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Harris in November at the Pitchess Detention Center in Los Angeles County. Credit Preston Gannaway for The New York Times
Perhaps more than any other rising Democratic star running for federal office this year, Harris embodies the future the party would like to imagine for itself in the fast-approaching post-Obama era. One indication of her cachet is the coveted prime-time speaking slot she received at the 2012 Democratic National Convention. Senator Cory Booker told me that he “reveres” Harris. President Obama said of Harris in 2013, “She is brilliant, and she is dedicated, and she is tough.” (He wound up apologizing for adding, “She also happens to be, by far, the best-looking attorney general in the country.”)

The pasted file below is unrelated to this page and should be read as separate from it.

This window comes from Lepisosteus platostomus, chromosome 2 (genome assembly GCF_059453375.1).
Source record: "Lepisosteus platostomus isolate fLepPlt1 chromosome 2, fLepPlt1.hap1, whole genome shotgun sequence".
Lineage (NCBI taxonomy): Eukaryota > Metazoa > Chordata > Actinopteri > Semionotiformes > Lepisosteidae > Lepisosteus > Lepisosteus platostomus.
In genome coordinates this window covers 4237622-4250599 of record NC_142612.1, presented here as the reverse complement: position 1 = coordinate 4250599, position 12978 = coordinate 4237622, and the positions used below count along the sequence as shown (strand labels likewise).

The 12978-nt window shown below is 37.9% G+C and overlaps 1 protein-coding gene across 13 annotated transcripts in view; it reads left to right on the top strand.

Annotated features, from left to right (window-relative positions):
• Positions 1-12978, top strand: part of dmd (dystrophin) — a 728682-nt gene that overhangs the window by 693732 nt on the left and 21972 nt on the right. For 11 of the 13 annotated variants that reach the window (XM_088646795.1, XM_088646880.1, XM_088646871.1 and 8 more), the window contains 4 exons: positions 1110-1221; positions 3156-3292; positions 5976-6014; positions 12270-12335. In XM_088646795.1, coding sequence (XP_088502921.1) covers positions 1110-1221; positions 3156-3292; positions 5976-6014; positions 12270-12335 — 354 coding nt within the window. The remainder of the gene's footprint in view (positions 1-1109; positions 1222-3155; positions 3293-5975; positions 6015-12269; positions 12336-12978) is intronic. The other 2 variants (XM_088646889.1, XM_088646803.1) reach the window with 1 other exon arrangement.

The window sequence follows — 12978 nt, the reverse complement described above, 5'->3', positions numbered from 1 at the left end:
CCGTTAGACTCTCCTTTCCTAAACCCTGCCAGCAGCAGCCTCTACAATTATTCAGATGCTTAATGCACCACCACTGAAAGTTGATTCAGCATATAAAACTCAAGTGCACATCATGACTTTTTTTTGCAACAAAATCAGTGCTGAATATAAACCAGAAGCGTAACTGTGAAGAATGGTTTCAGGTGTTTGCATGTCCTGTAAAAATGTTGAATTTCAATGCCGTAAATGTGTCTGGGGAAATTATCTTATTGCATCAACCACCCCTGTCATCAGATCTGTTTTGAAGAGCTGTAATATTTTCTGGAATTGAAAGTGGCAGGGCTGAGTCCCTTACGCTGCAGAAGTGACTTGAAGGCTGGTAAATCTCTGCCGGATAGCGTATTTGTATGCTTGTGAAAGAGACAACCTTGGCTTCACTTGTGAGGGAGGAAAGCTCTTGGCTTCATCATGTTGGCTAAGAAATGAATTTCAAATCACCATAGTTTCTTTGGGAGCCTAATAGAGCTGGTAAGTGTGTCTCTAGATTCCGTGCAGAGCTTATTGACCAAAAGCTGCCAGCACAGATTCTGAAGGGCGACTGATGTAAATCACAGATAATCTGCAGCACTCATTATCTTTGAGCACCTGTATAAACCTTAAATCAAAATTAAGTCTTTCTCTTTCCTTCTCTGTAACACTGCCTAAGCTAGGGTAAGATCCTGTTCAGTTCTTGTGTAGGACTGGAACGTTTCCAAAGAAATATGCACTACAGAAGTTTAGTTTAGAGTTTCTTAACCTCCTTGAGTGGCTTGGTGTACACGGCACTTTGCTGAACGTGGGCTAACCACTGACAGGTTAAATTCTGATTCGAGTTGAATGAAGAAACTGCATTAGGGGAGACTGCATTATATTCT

Harris’s appeal is partly demographic. Obama’s presidency was supposed to herald the dawn of a Democratic Party whose politicians looked more like its racially diverse voters. Yet beyond Obama and Hillary Clinton, the party’s highest officeholders — in the Senate and in governors’ mansions — remain conspicuously white and mostly male. As attorney general, Harris is already one of only two black female Democrats in the country elected to a statewide post. “For a black woman looking for pathways and validation that you’re not crazy, you can do this, she’s incredibly important,” says Stacey Abrams, the Democratic minority leader in the Georgia House. “There is no one else.”